Dental Plaque – What You Should Know


Dr. Jeff Coleman

The mouth is a dynamic, constantly changing, environment consisting of saliva and its many different constituents, bacteria (both good and bad), tissue cells, and food debris among other things. Within this environment your teeth are in continuous communication with this diverse environment. The chemical and microbiological makeup of this environment has a profound impact on the health of your teeth and the tissues surrounding them. In this blog I would like to touch on plaque, it’s development, and how it can cause cavities, periodontal disease, and ultimately tooth loss.

First let’s start off by assuming you have just received a professional dental cleaning or you have just completed your brushing and flossing at home. Within a very short time (nanoseconds) a thin, saliva derived layer called the acquired pellicle covers the surface of your teeth. This acquired pellicle is what the bacteria adhere to. This occurs simply by random contact of the bacteria to the teeth within the oral environment through regular salivary flow and fluid motion. Once these initial bacteria adhere to the tooth surface they are considered primary colonizers (gram-positive). These first bacteria to adhere to the tooth surface then provide an even better surface and microenvironment for other, worse types of bacteria (gram-negative), to adhere to the tooth. As the formation of dental plaque matures the local microenvironment on and near the tooth surface within the plaque becomes more acidic from the bacterial byproducts. This maturation of the dental plaque usually takes place within about 24 hours. When this occurs we start to see a breakdown of the tooth surface and eventually dental caries or “cavities”. This is why it is important to brush your teeth at least twice a day and to floss at least once a day. If the dental plaque is continually removed by brushing and flossing it doesn’t have time to mature and the bacterial byproducts don’t sit on the tooth surface creating cavities.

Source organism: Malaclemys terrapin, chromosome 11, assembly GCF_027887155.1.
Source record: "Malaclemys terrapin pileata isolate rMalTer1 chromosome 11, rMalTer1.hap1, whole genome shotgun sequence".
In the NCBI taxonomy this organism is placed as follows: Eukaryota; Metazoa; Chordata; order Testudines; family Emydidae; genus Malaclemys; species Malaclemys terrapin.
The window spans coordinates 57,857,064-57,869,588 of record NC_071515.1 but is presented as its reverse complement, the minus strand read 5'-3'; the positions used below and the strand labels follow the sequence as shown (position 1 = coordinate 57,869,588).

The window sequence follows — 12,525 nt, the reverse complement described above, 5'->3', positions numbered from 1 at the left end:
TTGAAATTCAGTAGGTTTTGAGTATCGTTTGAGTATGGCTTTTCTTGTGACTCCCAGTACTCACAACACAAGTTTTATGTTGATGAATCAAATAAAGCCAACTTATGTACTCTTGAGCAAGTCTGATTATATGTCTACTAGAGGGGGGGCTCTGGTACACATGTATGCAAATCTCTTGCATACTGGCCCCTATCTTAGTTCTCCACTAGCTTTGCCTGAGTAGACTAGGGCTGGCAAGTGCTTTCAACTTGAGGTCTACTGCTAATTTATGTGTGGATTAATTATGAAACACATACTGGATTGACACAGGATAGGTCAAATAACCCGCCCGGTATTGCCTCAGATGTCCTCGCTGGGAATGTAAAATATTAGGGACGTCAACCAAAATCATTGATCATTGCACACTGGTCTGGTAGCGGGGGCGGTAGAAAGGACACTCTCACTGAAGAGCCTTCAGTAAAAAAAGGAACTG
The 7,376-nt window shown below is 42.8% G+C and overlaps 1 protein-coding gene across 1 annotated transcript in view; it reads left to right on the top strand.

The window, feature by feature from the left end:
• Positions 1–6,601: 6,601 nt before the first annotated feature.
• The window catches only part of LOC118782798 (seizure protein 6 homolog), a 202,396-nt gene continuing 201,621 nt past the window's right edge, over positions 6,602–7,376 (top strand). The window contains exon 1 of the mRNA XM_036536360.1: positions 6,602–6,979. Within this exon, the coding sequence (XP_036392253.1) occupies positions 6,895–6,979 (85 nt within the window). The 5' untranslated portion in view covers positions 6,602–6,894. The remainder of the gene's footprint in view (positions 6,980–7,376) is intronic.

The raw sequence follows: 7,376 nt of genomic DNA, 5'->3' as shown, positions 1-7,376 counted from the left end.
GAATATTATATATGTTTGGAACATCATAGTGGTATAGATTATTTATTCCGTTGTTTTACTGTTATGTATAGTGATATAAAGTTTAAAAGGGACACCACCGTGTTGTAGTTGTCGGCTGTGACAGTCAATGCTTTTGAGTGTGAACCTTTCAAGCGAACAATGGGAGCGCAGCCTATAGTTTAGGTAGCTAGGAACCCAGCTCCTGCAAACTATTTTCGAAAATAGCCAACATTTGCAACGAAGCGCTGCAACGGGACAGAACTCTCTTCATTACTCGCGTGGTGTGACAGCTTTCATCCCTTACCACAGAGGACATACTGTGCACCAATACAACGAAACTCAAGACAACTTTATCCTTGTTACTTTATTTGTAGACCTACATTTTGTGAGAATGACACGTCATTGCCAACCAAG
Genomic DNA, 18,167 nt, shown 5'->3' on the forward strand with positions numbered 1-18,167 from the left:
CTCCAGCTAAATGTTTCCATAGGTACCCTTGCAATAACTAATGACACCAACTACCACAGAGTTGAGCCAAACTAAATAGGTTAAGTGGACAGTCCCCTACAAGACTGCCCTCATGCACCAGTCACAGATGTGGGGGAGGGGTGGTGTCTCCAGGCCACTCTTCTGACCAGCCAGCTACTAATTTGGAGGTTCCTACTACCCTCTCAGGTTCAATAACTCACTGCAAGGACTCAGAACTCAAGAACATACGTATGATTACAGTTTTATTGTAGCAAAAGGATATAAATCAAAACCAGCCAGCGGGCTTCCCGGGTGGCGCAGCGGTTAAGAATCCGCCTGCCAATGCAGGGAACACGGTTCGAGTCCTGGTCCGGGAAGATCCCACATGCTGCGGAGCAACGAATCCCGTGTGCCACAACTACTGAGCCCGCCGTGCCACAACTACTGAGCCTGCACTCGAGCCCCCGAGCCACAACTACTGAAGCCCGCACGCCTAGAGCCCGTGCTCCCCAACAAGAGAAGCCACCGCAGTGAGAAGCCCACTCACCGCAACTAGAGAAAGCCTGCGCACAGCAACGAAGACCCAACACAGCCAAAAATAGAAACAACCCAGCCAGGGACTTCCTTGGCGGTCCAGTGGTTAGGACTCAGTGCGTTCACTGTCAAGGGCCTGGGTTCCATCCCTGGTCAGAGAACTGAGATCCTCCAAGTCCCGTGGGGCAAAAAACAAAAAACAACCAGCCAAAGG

Initial plaque formation takes place along the gingival margin (where the gum and tooth meet) and in between the teeth. It progresses with time to cover the entire surface of the tooth. Studies have also shown that inflamed tissue (gingivitis) also favors plaque formation and colonization of bacteria thus propagating and compounding the problem. Thus it is important to brush in circular strokes so as to get into the gingival area (where the gum and tooth meet) and also to floss to remove the plaque in between the teeth.

This same dental plaque also release substances that create the destruction of gingiva (gums) as well as the bone supporting the tooth. This is termed “periodontal disease”.Once this process occurs IRREVERSIBLE damage to the supporting structures of the teeth occurs. If left alone and not treated tooth loss is inevitable.

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– Dr. Coleman

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This blog is for advisory purposes only.  Actual medical/dental diagnosis can not be done online. This blog does not replace the opinion or procedures recommended by others licensed professionals in the field.
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